what kind of cbd oil is good for sleep

How CBN may be able to help you sleep better

This new cannabis compound has become a popular sleep aid. Here’s how it works and how it differs from CBD.

Mercey Livingston is a health and wellness writer and certified Integrative Nutrition Health Coach. She’s written about fitness and wellness for Well+Good, Women’s Health, Business Insider, and Prevention.com among others. When not writing, she enjoys reading and trying out workout classes all over New York City.

Cannabidol has infiltrated every part of life — from leggings , to lattes, pet treats and more — and as it continues to gain popularity, more products hit the shelves every day. But another chemical that’s derived from hemp and cannabis just like CBD is now popping up in the sleep world. It’s called cannabinol, and it may be able to help you sleep better.

As someone who doesn’t respond well to melatonin, I’ve heard that CBD can help counteract the hangover effect that people can experience from melatonin. So I was intrigued when I heard from the CBN brand Sandland, which makes CBN supplements that contain microdoses of melatonin that promise to help you sleep without that groggy feeling. I hoped that CBN combined with a tiny dose of melatonin would be exactly what I needed on the occasional nights I have trouble sleeping. When I tried the supplements, I was pleasantly surprised when they helped me sleep without the typical next-day fog I usually feel.

Currently, all types of CBD lack solid clinical research studies — but many are in progress, and we are close to having more scientific explanations on exactly how CBD works. CBN is even newer to the scene: For now, the information we have is largely anecdotal or based on animal research, which is helpful but not as helpful as human clinical trials. With that in mind, I spoke to the Sandland Sleep CEO Josh Townsend to gather more information on CBN and how it works.

What is CBN? How is it different from CBD?

Both CBD and CBN are cannabinoids, or compounds derived from cannabis plants. According to Sandland Sleep, CBN is the most sedative out of all the compounds in cannabis. CBN was discovered recently from decomposed THC (the psychoactive compound in cannabis).

“Cannabinoids can be classified in several ways, one of which is Broad vs Narrow,” Townsend says. “CBD is a very broad cannabinoid that does a good job in addressing general inflammation and potentially supporting mood stability. However, CBN is very specific and contributes to sleep and the decrease of anxiety.”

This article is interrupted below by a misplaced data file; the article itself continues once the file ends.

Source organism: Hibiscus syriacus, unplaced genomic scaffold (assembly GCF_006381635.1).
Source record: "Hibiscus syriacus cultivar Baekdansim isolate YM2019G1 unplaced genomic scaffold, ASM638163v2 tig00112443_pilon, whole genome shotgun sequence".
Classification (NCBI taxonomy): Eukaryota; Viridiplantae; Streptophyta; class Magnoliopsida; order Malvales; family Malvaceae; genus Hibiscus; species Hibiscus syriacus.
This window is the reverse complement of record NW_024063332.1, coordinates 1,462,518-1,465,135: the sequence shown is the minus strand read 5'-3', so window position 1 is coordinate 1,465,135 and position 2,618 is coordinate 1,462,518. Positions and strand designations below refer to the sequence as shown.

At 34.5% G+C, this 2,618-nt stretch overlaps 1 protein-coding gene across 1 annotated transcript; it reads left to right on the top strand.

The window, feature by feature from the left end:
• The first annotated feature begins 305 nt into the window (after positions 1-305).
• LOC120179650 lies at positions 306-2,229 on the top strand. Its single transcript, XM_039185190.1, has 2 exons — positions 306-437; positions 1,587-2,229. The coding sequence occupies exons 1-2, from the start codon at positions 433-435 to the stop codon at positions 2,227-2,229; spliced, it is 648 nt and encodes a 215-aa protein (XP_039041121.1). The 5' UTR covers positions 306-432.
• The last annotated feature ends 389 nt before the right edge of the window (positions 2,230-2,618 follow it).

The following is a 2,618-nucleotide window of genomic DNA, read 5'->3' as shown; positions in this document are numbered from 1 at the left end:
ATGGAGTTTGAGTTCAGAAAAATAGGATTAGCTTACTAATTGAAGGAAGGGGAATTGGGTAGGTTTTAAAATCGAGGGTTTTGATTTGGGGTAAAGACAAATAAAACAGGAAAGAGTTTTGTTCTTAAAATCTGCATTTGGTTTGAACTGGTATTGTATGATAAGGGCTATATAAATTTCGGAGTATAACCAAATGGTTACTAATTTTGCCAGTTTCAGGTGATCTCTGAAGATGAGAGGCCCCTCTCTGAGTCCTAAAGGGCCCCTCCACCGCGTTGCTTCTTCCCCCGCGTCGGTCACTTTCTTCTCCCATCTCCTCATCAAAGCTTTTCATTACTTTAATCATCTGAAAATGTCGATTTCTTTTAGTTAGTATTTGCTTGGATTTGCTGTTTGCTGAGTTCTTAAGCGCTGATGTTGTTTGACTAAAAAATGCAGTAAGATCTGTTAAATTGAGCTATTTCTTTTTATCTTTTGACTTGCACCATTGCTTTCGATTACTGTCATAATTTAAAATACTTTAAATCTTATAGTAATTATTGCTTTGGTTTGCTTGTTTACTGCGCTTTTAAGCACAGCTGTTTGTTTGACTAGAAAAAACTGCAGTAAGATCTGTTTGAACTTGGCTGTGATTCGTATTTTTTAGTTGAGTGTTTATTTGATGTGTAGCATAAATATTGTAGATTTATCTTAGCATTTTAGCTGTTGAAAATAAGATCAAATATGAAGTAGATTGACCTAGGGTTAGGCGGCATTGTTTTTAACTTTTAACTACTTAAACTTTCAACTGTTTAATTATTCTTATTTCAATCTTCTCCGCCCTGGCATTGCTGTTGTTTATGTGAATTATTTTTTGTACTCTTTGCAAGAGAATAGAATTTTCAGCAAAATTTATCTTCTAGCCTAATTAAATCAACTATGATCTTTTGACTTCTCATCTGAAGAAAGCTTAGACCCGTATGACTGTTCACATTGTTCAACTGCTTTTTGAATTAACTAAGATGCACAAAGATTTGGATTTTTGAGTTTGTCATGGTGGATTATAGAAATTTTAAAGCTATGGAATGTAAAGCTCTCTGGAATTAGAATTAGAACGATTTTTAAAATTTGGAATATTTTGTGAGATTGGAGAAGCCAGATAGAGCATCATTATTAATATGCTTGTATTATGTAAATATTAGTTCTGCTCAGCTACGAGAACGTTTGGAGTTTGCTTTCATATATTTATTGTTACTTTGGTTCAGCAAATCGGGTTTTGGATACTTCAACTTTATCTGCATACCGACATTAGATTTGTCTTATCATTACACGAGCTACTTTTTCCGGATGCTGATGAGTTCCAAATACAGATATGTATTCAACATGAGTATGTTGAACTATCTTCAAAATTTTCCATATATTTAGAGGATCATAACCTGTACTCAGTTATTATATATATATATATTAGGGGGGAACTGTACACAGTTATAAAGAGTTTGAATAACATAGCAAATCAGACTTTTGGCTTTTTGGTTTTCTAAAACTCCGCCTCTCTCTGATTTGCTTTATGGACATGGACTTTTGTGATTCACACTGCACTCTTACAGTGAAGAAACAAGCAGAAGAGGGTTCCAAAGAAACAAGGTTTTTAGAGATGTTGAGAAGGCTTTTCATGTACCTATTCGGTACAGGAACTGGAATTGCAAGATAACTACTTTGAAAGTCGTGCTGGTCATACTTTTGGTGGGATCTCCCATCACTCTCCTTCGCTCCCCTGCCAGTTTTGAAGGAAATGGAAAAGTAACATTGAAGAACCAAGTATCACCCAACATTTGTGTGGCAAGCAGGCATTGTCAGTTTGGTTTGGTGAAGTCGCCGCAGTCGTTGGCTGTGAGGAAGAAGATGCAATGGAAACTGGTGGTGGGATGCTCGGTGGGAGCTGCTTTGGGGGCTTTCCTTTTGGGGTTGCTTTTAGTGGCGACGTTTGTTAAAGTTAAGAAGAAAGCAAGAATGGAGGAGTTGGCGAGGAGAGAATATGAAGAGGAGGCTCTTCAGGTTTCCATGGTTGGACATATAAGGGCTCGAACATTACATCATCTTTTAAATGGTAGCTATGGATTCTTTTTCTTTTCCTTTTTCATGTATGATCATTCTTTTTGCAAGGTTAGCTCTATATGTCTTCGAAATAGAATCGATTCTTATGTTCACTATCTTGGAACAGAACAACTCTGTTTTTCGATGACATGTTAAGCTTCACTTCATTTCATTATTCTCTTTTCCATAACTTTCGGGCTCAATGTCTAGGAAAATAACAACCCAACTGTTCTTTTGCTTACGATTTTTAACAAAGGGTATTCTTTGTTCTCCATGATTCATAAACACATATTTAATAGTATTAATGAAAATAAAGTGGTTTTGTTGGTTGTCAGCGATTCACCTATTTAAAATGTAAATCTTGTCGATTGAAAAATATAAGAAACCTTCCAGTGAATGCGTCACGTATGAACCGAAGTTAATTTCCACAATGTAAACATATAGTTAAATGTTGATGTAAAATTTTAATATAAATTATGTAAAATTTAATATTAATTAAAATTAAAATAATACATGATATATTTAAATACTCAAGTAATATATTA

Even though CBN comes from THC, Townsend says it doesn’t have the psychoactive properties you might think of. “CBN is its own molecule and does not contain THC or any other psychoactive compound that could create a mind-altering event, or that could create a ‘positive’ drug-screening test result,” says Townsend.

CBN is a type of CBD that is derived from decomposed THC.

CBN and sleep

If CBD research is still considered in its early stages, then CBN is in its infancy. According to Townsend, CBN has been studied even less than CBD. In a study by Steep Hill Labs, CBN seemed to show sedative properties, but the lab later said more research is needed to understand if that’s true.

Although we don’t have the research (yet) to understand how CBN might improve sleep, Townsend says it could be explained in part by terpenes. “Within a hemp or cannabis plant there are several other compounds than just the cannabinoids. It is generally believed that all these compounds work in synergy to give the cannabis/hemp plant its medicinal properties. This effect is called the entourage effect,” says Townsend.

You might have heard of “broad spectrum” vs “full spectrum” CBD — many people debate whether one is better than the other. According to Townsend, this all comes down to terpenes. “Basically, the full spectrum camp claims that there is a greater entourage effect with full spectrum oil because none of the terpenes and flavonoids were removed. Whereas broad spectrum oil has removed most of the terpenes and flavonoids, leaving a more concentrated CBD,” he says.

Sandland is a product line that contains microdoses of melatonin with CBN.

Terpenes are found in every type of plant, and they can explain both CBD’s and CBN’s medicinal effects. “Through scientific and some anecdotal research, it has become widely accepted that certain terpenes assist with relaxation and sleep, beta caryophyllene, cedrol, linalool and alpha pinene specifically,” says Townsend. “We have been able to extract certain terpenes and combine them in our formulation to augment the effects of CBN. Our proprietary terpene package is delivered using dehydrated hops.”

Melatonin and CBN

Melatonin is one of the most-hyped sleep supplements out there, and when combined with CBN it may offer an even better sleep-inducing effect. “Our bodies create very little melatonin naturally and a large dose of synthetic melatonin may very well have negative effects (read: hangover),” says Townsend. This is why he says Sandland’s CBN products contain a small amount of melatonin, which is supposed to more closely emulate how the body naturally produces it.

It turns out the small melatonin combined with CBN was a sweet spot for me: I felt a difference, though not dramatically, and most importantly, I woke up without a groggy hangover. The verdict is still out on the science behind CBN, but you should always consult with your doctor before adding any type of supplement.

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The information contained in this article is for educational and informational purposes only and is not intended as health or medical advice. Always consult a physician or other qualified health provider regarding any questions you may have about a medical condition or health objectives.